U.S. 'Hikers' Standing Trial In Iran
Last updated (GMT/UTC): 06.02.2011 13:13
The trial in Iran of two U.S. citizens accused of espionage opened today after a delay in which the pair spent some 18 months in jail.
Shane Bauer and Josh Fattal were detained on July 31, 2009 close to Iran's border with Iraq, along with a third American, Sarah Shourd.
The three insist they were hiking and crossed the unmarked border by mistake.
Shourd was released on $500,000 bail in September and has since returned to the United States. She is expected to be tried in absentia.
Although espionage can carry the death penalty, the trio's lawyer, Masoud Shafii, said he was upbeat about the chances for a non-guilty verdict.
"This espionage case has no ground and if the court decides on this and if [the defendants are convicted of espionage], I will make a complaint, and there is such a thing as a court of appeals," he said on February 5.
The three 'hikers' are also accused of illegally entering Iran, a charge that Shafii said is punishable by 18 months to three years in prison.
The lawyer said he expects his clients to be released on that charge too, having already spent more than 18 months in jail. He said he does not expect the trial, initially set for November 6, to be delayed again.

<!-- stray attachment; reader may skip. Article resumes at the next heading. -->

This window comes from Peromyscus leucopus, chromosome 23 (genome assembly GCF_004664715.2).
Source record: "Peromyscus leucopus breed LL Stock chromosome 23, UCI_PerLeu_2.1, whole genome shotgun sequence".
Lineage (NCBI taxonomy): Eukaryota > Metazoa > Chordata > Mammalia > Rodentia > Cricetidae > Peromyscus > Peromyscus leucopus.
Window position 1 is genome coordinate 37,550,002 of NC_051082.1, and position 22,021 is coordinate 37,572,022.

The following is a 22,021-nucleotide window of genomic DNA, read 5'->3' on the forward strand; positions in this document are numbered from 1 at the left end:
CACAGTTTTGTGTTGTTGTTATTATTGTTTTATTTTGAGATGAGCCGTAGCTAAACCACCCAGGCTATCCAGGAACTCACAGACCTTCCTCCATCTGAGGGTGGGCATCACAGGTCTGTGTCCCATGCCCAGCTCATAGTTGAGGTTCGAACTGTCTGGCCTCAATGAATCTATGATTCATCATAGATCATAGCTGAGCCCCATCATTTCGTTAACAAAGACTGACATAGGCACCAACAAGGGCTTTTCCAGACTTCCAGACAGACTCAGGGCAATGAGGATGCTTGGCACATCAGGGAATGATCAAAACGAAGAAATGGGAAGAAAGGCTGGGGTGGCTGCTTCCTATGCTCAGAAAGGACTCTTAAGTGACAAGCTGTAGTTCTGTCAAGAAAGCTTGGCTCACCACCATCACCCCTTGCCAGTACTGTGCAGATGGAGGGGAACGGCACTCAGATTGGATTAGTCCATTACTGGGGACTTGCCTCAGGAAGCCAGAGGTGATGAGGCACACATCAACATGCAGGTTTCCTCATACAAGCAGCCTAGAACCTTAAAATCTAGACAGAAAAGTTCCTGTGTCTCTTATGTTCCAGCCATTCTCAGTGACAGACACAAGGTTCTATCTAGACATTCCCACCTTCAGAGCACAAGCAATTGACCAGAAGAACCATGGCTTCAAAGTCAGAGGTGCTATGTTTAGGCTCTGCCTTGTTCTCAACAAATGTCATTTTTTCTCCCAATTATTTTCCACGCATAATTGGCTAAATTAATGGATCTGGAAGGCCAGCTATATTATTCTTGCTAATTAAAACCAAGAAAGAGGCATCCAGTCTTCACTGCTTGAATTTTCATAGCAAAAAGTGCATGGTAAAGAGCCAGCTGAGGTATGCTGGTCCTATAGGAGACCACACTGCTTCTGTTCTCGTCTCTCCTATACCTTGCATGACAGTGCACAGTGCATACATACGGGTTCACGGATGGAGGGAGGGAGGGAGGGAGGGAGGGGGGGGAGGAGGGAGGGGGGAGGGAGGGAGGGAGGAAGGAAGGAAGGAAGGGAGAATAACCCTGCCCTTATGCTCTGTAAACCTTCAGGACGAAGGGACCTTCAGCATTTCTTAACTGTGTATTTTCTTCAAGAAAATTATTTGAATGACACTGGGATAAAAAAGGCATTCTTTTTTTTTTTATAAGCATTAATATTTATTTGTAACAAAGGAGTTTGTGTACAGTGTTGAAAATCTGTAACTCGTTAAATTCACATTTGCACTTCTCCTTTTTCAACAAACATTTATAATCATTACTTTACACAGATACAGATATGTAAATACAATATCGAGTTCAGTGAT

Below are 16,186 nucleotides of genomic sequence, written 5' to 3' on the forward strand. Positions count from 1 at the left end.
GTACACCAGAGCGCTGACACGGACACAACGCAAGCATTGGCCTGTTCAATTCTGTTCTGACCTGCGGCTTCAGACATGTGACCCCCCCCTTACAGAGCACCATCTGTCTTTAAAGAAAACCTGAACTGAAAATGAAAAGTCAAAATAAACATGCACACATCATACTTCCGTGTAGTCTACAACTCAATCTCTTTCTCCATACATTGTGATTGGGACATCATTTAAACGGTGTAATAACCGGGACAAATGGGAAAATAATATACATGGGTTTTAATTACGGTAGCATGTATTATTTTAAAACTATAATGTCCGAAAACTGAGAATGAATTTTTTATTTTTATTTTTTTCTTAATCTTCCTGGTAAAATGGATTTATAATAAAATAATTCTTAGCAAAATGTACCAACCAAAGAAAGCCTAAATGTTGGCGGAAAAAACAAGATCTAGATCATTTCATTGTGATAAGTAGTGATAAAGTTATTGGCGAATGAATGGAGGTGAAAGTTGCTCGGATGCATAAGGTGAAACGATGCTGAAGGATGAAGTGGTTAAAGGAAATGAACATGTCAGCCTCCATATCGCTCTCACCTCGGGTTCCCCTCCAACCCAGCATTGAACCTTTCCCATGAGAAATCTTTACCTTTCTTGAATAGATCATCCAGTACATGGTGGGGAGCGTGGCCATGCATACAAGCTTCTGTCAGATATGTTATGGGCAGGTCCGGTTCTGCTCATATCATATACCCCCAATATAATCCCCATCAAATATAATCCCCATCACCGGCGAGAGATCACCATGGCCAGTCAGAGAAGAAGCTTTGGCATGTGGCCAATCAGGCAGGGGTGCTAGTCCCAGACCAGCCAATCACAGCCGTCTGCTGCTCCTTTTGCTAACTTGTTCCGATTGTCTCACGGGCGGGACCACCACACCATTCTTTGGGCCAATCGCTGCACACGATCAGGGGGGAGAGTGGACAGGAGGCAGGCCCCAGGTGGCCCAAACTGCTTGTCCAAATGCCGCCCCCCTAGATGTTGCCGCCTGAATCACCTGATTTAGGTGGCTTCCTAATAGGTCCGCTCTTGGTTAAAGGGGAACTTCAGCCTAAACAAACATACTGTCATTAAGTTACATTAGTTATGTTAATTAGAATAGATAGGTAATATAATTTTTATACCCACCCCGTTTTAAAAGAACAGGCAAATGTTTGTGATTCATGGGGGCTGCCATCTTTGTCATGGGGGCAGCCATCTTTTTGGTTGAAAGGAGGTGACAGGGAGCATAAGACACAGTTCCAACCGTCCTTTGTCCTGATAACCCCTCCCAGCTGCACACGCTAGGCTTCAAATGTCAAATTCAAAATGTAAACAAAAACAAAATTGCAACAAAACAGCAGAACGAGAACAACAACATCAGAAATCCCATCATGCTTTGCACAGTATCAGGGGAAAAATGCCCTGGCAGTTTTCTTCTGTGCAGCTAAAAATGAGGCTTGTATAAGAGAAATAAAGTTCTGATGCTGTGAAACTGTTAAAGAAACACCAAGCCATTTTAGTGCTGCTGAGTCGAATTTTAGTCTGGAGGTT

Shafii said he has been denied access to the two Americans, held in Tehran's Evin jail, and has not seen them since Shourd's release.
"Despite my repeated requests,” he said, “I have not received permission to see Shane (Bauer) or Josh (Fattal). However, we have spoken to the judge who has arranged for me to have access to Shane and Josh one or two hours before the trial, which begins at 10am."
It is unclear whether the meeting took place.
Iran's IRNA state news agency reported that the Swiss ambassador to Iran, whose mission represents U.S. interests there, was barred from attending the closed-door trial.
Iran has dismissed Washington's repeated pleas for the release of Bauer and Fattal, although Iranian President Mahmud Ahmadinejad has suggested the pair could be exchanged against Iranians he says were wrongly jailed in the United States.
written by Claire Bigg with contributions from agency reports
Copyright (c) 2011. RFE/RL, Inc. Reprinted with the permission of Radio Free Europe/Radio Liberty, 1201 Connecticut Ave., N.W. Washington DC 20036.
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